No Duty to Defend Lawyer Sued in Capacity as President of Manufacturing Company
In an unreported decision, a New York appellate court has held that an insurer had no duty to defend a law firm under a legal malpractice policy in a lawsuit alleging that a lawyer in the policyholder firm engaged in unlawful conduct in his capacity as president of a manufacturing company. Seskin & Sassone, P.C. v. Liberty Int'l Underwriters, 2003 WL 21508492 (N.Y. App. June 30, 2003).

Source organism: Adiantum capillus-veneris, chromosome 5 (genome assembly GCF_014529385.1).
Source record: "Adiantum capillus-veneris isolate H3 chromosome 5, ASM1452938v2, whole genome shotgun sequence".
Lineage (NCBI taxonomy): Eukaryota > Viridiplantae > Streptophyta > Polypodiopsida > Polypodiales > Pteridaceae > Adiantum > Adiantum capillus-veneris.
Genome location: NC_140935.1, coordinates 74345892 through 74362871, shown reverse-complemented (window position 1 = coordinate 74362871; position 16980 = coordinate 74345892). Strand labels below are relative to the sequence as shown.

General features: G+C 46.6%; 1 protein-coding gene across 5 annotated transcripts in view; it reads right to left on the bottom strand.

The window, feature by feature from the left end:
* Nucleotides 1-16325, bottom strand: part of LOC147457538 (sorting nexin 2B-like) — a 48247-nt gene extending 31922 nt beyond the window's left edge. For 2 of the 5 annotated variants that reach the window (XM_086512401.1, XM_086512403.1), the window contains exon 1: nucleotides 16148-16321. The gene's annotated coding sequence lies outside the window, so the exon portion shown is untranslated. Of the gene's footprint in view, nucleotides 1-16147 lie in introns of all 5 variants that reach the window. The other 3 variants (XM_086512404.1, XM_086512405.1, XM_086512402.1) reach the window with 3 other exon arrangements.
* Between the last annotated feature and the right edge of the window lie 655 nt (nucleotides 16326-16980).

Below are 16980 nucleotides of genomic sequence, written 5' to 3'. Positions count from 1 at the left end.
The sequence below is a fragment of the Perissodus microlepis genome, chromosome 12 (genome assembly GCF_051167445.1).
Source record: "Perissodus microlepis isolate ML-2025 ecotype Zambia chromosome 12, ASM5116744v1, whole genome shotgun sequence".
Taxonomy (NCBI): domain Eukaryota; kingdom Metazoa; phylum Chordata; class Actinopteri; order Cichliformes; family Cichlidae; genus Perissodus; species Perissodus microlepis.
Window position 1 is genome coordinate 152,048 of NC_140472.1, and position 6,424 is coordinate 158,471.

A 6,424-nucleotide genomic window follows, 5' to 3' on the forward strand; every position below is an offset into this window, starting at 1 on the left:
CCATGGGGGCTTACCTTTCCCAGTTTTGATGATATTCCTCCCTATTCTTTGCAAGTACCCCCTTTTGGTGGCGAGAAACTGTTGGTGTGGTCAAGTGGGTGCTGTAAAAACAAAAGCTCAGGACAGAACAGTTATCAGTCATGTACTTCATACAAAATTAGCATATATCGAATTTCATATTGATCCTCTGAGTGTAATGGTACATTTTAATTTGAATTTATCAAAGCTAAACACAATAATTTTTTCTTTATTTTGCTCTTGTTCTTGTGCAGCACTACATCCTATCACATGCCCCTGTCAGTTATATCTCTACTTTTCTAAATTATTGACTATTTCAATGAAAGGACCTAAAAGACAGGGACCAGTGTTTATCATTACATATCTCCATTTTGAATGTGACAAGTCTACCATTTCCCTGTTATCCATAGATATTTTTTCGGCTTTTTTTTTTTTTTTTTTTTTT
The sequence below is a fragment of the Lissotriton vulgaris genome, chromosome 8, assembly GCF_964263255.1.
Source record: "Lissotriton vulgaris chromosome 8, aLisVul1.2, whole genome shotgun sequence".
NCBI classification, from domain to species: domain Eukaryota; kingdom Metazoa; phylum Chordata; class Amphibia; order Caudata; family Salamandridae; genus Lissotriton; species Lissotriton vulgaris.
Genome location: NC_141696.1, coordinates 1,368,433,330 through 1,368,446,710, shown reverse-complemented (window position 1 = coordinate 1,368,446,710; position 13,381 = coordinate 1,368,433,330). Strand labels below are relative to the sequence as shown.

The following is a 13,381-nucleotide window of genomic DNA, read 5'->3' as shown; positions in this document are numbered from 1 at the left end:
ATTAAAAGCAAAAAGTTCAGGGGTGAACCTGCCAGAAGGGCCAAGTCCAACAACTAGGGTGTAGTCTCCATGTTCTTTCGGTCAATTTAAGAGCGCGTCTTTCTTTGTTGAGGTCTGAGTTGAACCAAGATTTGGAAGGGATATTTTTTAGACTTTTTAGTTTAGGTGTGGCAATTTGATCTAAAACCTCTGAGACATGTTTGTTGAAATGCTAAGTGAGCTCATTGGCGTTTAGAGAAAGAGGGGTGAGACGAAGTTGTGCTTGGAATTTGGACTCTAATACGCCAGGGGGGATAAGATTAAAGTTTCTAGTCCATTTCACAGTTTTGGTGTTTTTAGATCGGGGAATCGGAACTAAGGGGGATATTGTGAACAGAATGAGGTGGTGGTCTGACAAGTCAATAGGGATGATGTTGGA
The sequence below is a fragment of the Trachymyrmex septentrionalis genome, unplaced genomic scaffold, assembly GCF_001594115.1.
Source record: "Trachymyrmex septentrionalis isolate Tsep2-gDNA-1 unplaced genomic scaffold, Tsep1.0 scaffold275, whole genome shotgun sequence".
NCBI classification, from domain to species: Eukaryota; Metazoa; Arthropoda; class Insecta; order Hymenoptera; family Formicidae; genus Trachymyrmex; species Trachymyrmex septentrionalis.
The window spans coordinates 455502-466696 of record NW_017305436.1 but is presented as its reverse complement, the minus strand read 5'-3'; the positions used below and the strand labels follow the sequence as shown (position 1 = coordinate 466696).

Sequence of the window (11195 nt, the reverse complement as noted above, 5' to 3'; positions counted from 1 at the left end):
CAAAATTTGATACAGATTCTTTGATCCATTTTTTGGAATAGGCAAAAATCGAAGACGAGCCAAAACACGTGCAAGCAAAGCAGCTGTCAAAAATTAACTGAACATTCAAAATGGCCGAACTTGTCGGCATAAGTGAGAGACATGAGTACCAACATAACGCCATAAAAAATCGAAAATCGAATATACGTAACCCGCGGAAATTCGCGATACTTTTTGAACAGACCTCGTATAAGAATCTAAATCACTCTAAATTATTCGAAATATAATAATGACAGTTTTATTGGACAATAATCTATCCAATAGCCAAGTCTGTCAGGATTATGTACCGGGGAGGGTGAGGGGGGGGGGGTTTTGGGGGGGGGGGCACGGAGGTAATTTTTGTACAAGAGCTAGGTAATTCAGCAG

The insurer issued a legal malpractice policy to a law firm. The policy excluded coverage for "any claim arising out of your services and/or capacity as an officer, director, partner, trustee, manager, operator, or employee of any organization other than the named insured." In an underlying action, the law firm was sued because one of its partners allegedly engaged in a fraudulent scheme concerning a retail development project in Nevada while acting in his capacity as the president of a corporation that manufactures medical equipment. The underlying complaint did not allege that the lawyer provided legal services. The court therefore concluded that "the allegations fall wholly within the policy exclusion."
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